Learn

Sometimes, when we’re putting multiple subplots together, some elements can overlap and make the figure unreadable:

overlapping

We can customize the spacing between our subplots to make sure that the figure we create is visible and easy to understand. To do this, we use the plt.subplots_adjust() command. .subplots_adjust() has some keyword arguments that can move your plots within the figure:

  • left — the left-side margin, with a default of 0.125. You can increase this number to make room for a y-axis label
  • right — the right-side margin, with a default of 0.9. You can increase this to make more room for the figure, or decrease it to make room for a legend
  • bottom — the bottom margin, with a default of 0.1. You can increase this to make room for tick mark labels or an x-axis label
  • top — the top margin, with a default of 0.9
  • wspace — the horizontal space between adjacent subplots, with a default of 0.2
  • hspace — the vertical space between adjacent subplots, with a default of 0.2

For example, if we were adding space to the bottom of a graph by changing the bottom margin to 0.2 (instead of the default of 0.1), we would use the command:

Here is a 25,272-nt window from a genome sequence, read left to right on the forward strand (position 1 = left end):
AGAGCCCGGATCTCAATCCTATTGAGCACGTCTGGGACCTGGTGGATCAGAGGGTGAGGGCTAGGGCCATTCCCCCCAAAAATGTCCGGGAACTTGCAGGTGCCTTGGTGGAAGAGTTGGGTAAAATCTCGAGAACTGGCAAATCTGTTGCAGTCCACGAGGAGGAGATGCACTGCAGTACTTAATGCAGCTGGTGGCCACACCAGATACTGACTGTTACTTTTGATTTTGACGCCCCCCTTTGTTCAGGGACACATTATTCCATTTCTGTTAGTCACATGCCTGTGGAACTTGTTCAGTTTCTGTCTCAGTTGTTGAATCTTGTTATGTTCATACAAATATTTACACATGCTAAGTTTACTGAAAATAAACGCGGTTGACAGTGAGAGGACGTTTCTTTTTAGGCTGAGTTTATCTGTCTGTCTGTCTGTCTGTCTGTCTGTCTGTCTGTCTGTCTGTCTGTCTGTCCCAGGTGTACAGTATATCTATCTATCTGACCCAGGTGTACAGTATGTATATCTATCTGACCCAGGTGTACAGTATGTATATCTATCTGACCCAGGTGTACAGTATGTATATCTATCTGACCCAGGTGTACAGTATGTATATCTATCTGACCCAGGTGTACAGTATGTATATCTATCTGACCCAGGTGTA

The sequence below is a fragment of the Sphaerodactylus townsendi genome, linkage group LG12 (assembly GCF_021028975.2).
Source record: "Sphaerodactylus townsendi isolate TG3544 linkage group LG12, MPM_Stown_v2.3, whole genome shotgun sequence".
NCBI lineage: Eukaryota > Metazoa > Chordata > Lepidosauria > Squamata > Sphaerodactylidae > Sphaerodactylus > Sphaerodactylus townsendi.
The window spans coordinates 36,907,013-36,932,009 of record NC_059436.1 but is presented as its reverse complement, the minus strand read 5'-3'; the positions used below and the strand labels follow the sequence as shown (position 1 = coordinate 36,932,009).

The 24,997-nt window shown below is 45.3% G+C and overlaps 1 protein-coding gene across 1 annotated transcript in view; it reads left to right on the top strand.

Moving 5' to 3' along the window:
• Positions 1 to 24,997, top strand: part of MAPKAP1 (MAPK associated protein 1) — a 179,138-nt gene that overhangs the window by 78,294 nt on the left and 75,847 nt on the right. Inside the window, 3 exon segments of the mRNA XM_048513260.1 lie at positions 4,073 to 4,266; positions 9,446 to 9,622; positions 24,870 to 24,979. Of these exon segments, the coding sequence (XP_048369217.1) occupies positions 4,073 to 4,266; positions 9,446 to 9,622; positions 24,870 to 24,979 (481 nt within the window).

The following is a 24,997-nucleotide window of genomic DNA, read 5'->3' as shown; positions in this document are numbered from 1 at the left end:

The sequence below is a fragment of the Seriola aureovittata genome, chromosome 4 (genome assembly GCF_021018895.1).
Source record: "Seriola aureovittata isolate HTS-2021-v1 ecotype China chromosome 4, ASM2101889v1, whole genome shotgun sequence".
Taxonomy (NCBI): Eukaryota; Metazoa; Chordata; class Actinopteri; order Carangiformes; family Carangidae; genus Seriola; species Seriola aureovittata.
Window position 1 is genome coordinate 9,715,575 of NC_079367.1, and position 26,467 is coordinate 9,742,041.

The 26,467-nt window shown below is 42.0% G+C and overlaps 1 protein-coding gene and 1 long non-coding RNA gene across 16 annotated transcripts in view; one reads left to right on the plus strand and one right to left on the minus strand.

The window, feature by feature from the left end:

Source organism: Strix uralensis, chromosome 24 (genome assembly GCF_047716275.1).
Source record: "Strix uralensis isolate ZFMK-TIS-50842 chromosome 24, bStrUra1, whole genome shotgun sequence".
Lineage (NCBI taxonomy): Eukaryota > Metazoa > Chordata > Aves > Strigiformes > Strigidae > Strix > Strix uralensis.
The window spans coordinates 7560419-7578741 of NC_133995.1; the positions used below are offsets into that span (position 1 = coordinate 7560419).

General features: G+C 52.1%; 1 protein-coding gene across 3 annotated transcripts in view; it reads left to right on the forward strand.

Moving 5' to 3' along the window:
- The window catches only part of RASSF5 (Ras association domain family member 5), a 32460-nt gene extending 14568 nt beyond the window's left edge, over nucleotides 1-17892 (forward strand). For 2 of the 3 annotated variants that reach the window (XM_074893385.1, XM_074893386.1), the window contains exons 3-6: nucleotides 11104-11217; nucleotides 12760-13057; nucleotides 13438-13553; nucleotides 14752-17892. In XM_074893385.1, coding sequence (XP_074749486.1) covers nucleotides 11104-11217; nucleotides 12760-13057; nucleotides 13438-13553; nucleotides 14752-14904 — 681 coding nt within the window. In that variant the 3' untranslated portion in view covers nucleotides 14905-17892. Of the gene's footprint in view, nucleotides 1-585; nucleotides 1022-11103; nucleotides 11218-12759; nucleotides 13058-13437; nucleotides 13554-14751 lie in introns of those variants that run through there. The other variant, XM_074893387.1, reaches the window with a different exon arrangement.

plt.subplots_adjust(bottom=0.2)

We can also use multiple keyword arguments, if we need to adjust multiple margins. For instance, we could adjust both the top and the hspace:

plt.subplots_adjust(top=0.95, hspace=0.25)

Let’s use wspace to fix the figure above:

# Left Plot plt.subplot(1, 2, 1) plt.plot([-2, -1, 0, 1, 2], [4, 1, 0, 1, 4]) # Right Plot plt.subplot(1, 2, 2) plt.plot([-2, -1, 0, 1, 2], [4, 1, 0, 1, 4]) # Subplot Adjust plt.subplots_adjust(wspace=0.35) plt.show()

This would give us figure with a better layout:

fixed

Instructions

1.

We are going to create a figure that has two rows of subplots. It should have:

  • one subplot in the top row
  • two subplots in the bottom row

subplot_adjust_ckpt

Start by using the subplot method to instantiate the subplot in the top row (the box with the star in it).

2.

Plot straight_line vs x in this subplot you’ve selected.

3.

Now, use the plt.subplot() command to select the box in the first column of the second row (the one with a square in it). Plot parabola vs x in this box.

4.

Now, use the plt.subplot() command to select the box in the second column of the second row (the one with a triangle in it). Plot cubic vs x in this box.

5.

Increase the spacing between horizontal subplots to 0.35 and the bottom margin to 0.2.

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